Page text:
Disadvantages of Unsecured Business Loans for Bad Credit in a Recession
Interest, interest, interest. Per Nerd Wallet, you can get an unsecured business loan online. Yet the annual percentage rate can run as high as 99%! If you think that’s usury, think again. In Ohio, for example, usury laws don’t apply to unsecured loans.
Unsecured business loans often require at least six months in business. Or they may demand you have no personal bankruptcies. It’s possible your small business would have to demonstrate minimal annual revenues.
If the business is new, with no regular clientele and profits yet, and you have had personal bankruptcy troubles, then this option is off the table.
Funding During National Recessions: Crowdfunding
Get funding from a crowdfunding site like kickstarter.com or indiegogo.com. But read the small print. Many crowdfunding platforms want all the money back if you do not make your goal by the end of your campaign. Note: Indiegogo has a flexible funding option. Also, crowdfunding websites take a percentage of the contributions.
Straightforward companies may not do so well. Crowdfunding tends to work best when donors can directly connect with the service or product. So product lines not quite in stock yet, or artistic undertakings, may do well. But conventional gizmos not about to really change are not going to attract brand ambassadors. And by extension, they probably won’t get contributors too excited.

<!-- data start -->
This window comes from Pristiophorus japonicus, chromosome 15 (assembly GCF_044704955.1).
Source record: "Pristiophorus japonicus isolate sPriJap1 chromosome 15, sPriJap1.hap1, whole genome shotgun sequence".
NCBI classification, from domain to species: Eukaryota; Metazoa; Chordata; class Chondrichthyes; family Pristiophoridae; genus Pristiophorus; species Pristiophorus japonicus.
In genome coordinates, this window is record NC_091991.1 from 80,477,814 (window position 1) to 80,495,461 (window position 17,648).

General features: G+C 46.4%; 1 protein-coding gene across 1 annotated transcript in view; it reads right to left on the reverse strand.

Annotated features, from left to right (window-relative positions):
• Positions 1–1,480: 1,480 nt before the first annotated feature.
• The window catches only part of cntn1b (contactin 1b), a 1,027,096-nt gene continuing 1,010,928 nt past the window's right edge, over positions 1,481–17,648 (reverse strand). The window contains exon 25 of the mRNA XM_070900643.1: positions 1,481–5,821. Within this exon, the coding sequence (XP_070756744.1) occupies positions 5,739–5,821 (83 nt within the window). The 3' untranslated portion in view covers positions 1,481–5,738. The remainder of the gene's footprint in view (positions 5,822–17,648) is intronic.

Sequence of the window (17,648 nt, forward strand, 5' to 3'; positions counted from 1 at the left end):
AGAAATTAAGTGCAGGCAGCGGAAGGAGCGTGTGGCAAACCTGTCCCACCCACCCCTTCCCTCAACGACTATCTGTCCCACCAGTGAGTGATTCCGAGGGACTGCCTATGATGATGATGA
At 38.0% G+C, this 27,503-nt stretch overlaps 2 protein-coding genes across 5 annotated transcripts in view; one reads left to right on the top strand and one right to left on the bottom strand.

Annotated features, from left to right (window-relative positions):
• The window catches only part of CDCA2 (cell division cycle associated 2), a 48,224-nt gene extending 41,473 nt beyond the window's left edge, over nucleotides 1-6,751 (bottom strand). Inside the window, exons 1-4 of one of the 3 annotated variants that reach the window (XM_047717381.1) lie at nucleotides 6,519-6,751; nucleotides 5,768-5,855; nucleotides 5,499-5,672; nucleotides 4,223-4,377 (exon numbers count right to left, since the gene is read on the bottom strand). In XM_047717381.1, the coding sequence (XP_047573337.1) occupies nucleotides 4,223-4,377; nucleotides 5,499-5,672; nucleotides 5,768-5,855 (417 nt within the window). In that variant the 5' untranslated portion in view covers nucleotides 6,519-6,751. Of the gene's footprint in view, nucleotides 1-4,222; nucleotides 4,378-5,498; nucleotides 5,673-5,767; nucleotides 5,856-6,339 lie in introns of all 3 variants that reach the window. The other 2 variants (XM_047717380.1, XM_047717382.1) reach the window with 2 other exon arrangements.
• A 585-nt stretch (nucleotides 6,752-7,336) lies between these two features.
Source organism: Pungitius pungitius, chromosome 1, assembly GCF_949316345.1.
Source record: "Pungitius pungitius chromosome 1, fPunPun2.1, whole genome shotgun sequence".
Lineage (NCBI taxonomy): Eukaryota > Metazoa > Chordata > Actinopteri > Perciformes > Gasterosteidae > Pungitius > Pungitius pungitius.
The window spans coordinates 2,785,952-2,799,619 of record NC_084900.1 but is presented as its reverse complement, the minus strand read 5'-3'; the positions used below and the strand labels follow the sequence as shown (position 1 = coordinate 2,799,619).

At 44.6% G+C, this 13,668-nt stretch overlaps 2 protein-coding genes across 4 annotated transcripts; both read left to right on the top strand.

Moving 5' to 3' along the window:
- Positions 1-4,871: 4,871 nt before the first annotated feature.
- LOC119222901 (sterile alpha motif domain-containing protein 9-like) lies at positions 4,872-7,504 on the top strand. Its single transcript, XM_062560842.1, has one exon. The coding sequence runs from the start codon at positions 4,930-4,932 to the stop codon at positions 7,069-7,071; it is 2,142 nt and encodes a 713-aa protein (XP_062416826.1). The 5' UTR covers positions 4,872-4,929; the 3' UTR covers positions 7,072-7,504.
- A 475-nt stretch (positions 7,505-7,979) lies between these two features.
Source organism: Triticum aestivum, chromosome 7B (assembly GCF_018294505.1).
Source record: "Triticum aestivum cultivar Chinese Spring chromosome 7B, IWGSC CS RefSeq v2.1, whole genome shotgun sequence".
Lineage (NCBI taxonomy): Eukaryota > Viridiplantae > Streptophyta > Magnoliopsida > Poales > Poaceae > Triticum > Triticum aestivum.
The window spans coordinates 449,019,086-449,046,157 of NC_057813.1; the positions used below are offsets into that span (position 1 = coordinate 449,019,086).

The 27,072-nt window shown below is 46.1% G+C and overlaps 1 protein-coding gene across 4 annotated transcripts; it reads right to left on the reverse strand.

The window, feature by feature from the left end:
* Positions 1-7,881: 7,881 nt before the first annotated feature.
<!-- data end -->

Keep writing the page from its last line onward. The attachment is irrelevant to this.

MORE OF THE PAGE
Business Loans for Bad Credit in a Recession – Factoring
Another option is invoice factoring, where your company gets a percentage of the cash from outstanding invoices fronted by the factoring company. The factoring company then goes directly after any business which owed you cash, and collects on it themselves.
Hence if a merchant owes your business $1,000 on a twelve month payment basis, you might give an invoice to the factoring company. Then you may get something like $950 in a week. The factoring company then collects the total from the retailer. This lets you extend credit or negotiate longer term payment plans in exchange for other, more favorable terms. And you can do so without holding a bunch of what are effectively IOUs for months at a time.
Funding During National Recessions: Angel Investors and Venture Capitalists